Once the parade ends, the Yankees will duck into City Hall for lunch, then emerge for a ceremony, speeches and assorted whooping and fist-pumping.
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1:12 p.m. ET: A subtle difference between this celebration and the Yankees' most recent one in 2000: Players riding the floats no longer hold video cameras and tape the fans taping them. Nick Swisher(notes) was spotted filming a short from his phone, but, well, that's Nick Swisher.
Maybe the absurdity of filming a parade from the inside struck players after they dropped in a tape at home one night and realizing how incredibly boring it was to watch hordes of people cheering.
Or maybe video cameras are just passé, so 2000. To the current Yankees' credit, I never saw a single one talking on a cell phone or typing into a Blackberry during the parade. This was a day to honor tradition, and gadgetry didn't belong.
The supposed 1 p.m. ceremony at City Hall won't start on time. Yankees highlights were shown on a huge video screen while the crowd waited for the players to emerge from the City Hall building and take their seats on stage.
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2:15 p.m.: Keys to New York City were handed out to everybody on the Yankees roster and to everyone in the front office, from GM Brian Cashman all the way down to the assistant trainer and Hideki Matsui's interpreter. Hal Steinbrenner and his sisters received keys. The ceremony ended with Hal returning to the podium to accept a key for his father, Yankees owner George Steinbrenner. Conspicuously missing, however, was George's other son, Hank, who until sticking his foot in his mouth several times had been the family's most visible member the last two years. No key for Hank and no clue to his whereabouts.
Enduring images from the ceremony included A-Rod's dapper chapeau and the war whoop he let out as he snatched his key from Mayor Bloomberg; Derek Jeter sitting next to manager Joe Girardi in the front row, two close friends coolly enjoying another euphoric moment; and CC Sabathia towering over Jay-Z after the rapper concluded the ceremony with another rendition of his Sinatra wanna-be anthem, "Empire State of Mind."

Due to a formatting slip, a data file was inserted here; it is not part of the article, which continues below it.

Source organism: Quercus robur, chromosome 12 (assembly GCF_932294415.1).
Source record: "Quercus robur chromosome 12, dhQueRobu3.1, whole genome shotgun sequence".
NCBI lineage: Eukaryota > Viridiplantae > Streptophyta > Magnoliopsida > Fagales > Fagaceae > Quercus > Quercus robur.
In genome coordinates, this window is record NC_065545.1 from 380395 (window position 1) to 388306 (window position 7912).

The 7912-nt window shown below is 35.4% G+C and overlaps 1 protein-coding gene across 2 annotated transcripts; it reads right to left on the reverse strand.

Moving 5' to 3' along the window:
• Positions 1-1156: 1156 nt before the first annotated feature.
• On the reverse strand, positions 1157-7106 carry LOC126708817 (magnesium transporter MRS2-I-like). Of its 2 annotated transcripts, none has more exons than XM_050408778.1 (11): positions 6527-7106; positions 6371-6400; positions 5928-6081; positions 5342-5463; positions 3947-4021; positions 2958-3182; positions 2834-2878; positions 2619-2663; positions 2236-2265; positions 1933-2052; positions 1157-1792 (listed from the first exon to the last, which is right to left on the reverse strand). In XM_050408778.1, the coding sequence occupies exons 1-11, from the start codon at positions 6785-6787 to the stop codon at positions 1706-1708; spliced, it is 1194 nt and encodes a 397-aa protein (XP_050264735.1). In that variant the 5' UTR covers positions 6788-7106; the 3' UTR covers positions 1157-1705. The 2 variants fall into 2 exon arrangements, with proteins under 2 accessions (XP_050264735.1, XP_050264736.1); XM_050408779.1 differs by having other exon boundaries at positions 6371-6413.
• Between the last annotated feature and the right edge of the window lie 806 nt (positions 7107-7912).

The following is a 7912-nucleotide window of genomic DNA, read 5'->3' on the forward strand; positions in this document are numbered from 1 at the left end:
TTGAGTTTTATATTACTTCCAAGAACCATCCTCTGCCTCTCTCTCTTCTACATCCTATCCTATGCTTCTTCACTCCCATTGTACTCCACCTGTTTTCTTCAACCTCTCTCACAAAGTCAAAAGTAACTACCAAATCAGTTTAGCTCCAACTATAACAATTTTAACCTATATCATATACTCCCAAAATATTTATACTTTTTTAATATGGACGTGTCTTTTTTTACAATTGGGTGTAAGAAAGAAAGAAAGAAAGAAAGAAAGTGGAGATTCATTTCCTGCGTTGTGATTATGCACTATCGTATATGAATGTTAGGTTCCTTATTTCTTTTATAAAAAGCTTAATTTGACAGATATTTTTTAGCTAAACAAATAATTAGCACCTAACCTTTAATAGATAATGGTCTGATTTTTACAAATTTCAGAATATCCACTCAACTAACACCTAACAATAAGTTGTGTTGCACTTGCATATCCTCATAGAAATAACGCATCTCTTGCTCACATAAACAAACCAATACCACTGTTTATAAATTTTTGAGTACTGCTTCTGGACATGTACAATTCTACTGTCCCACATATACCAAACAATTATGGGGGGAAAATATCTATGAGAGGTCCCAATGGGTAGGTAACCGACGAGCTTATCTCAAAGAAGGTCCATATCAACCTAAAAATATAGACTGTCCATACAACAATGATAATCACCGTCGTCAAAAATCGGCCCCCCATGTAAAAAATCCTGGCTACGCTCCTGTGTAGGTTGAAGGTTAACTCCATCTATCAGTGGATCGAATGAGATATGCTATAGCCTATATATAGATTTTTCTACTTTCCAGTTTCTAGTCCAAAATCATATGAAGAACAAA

One big complaint is that players either had nothing to say or they weren't allowed to say anything. Derek Jeter took the microphone at the beginning and said, "It's been too long, hasn't it? I'm a spokesperson for the team. . . . You really forget how great it feels." Then he said the Yankees fans were the greatest in the world, and that was it. Nobody else said a thing. I wasn't exactly expecting Sabathia to reprise Shaq and bellow, "Can you dig it?" but he at least should have had a chance to say something.
So everyone dispersed to the five boroughs, presumably without incident. It was a happy day, a city on the same page, a parade ritual without a hitch. New York might be the city that never sleeps, but after this ceremony nobody can again call it the city that never sweeps: Hundreds of workers wielding push-brooms flooded Broadway to clean up the shredded recyclable paper that had been handed out to numerous businesses as a facsimile of ticker tape. The authentic stuff hasn't rained from the windows in over 40 years.
A lot of wind was blown by politicians and Yankees broadcasters about a dynasty. Even Girardi referenced a conversation he had with George Steinbrenner earlier in the day in which the overriding topic was winning another World Series title next year. There was the sense that a November Yankees procession down Broadway could again become as regular as Macy's Thanksgiving Day Parade. Yet even given the Yankees' enormous edge in revenue and payroll, repeating won't be easy. No team has done it since the Yankees won three in a row from 1998 to 2000.